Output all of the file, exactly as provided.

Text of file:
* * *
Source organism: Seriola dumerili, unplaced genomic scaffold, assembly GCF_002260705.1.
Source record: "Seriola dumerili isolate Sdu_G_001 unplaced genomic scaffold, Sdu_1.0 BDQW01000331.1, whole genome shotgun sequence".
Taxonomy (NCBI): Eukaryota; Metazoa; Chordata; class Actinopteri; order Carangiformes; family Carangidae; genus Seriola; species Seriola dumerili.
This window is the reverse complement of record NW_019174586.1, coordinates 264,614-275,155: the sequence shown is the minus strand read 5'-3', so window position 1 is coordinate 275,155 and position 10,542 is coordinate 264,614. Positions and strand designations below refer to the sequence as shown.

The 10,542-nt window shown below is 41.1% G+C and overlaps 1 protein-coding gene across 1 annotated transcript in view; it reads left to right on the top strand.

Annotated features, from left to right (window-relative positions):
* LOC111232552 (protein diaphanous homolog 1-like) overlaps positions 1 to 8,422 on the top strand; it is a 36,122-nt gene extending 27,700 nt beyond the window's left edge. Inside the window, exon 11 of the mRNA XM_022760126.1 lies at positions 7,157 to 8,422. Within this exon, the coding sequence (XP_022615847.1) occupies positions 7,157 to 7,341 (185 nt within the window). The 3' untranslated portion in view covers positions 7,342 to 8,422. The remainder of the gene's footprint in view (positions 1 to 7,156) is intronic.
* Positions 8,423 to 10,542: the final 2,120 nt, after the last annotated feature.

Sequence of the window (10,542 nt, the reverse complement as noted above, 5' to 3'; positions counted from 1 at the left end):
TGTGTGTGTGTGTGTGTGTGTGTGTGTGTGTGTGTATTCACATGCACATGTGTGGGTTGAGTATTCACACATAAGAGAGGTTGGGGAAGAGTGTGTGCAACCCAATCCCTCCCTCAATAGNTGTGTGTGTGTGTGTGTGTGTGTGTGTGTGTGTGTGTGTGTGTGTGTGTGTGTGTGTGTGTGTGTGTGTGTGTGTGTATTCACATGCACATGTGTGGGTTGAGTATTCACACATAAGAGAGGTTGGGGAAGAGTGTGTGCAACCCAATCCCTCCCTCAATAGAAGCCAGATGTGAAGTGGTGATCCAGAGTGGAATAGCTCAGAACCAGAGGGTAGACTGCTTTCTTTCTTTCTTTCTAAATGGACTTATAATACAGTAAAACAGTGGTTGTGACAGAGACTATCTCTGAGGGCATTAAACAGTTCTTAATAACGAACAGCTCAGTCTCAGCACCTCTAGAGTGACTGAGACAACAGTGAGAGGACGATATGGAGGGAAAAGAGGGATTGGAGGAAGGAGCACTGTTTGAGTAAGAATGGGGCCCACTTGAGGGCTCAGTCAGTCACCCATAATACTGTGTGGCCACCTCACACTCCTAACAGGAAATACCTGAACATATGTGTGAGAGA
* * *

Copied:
Source organism: Seriola dumerili, unplaced genomic scaffold, assembly GCF_002260705.1.
Source record: "Seriola dumerili isolate Sdu_G_001 unplaced genomic scaffold, Sdu_1.0 BDQW01000331.1, whole genome shotgun sequence".
Taxonomy (NCBI): Eukaryota; Metazoa; Chordata; class Actinopteri; order Carangiformes; family Carangidae; genus Seriola; species Seriola dumerili.
This window is the reverse complement of record NW_019174586.1, coordinates 264,614-275,155: the sequence shown is the minus strand read 5'-3', so window position 1 is coordinate 275,155 and position 10,542 is coordinate 264,614. Positions and strand designations below refer to the sequence as shown.

The 10,542-nt window shown below is 41.1% G+C and overlaps 1 protein-coding gene across 1 annotated transcript in view; it reads left to right on the top strand.

Annotated features, from left to right (window-relative positions):
* LOC111232552 (protein diaphanous homolog 1-like) overlaps positions 1 to 8,422 on the top strand; it is a 36,122-nt gene extending 27,700 nt beyond the window's left edge. Inside the window, exon 11 of the mRNA XM_022760126.1 lies at positions 7,157 to 8,422. Within this exon, the coding sequence (XP_022615847.1) occupies positions 7,157 to 7,341 (185 nt within the window). The 3' untranslated portion in view covers positions 7,342 to 8,422. The remainder of the gene's footprint in view (positions 1 to 7,156) is intronic.
* Positions 8,423 to 10,542: the final 2,120 nt, after the last annotated feature.

Sequence of the window (10,542 nt, the reverse complement as noted above, 5' to 3'; positions counted from 1 at the left end):
TGTGTGTGTGTGTGTGTGTGTGTGTGTGTGTGTGTATTCACATGCACATGTGTGGGTTGAGTATTCACACATAAGAGAGGTTGGGGAAGAGTGTGTGCAACCCAATCCCTCCCTCAATAGNTGTGTGTGTGTGTGTGTGTGTGTGTGTGTGTGTGTGTGTGTGTGTGTGTGTGTGTGTGTGTGTGTGTGTGTGTGTGTATTCACATGCACATGTGTGGGTTGAGTATTCACACATAAGAGAGGTTGGGGAAGAGTGTGTGCAACCCAATCCCTCCCTCAATAGAAGCCAGATGTGAAGTGGTGATCCAGAGTGGAATAGCTCAGAACCAGAGGGTAGACTGCTTTCTTTCTTTCTTTCTAAATGGACTTATAATACAGTAAAACAGTGGTTGTGACAGAGACTATCTCTGAGGGCATTAAACAGTTCTTAATAACGAACAGCTCAGTCTCAGCACCTCTAGAGTGACTGAGACAACAGTGAGAGGACGATATGGAGGGAAAAGAGGGATTGGAGGAAGGAGCACTGTTTGAGTAAGAATGGGGCCCACTTGAGGGCTCAGTCAGTCACCCATAATACTGTGTGGCCACCTCACACTCCTAACAGGAAATACCTGAACATATGTGTGAGAGA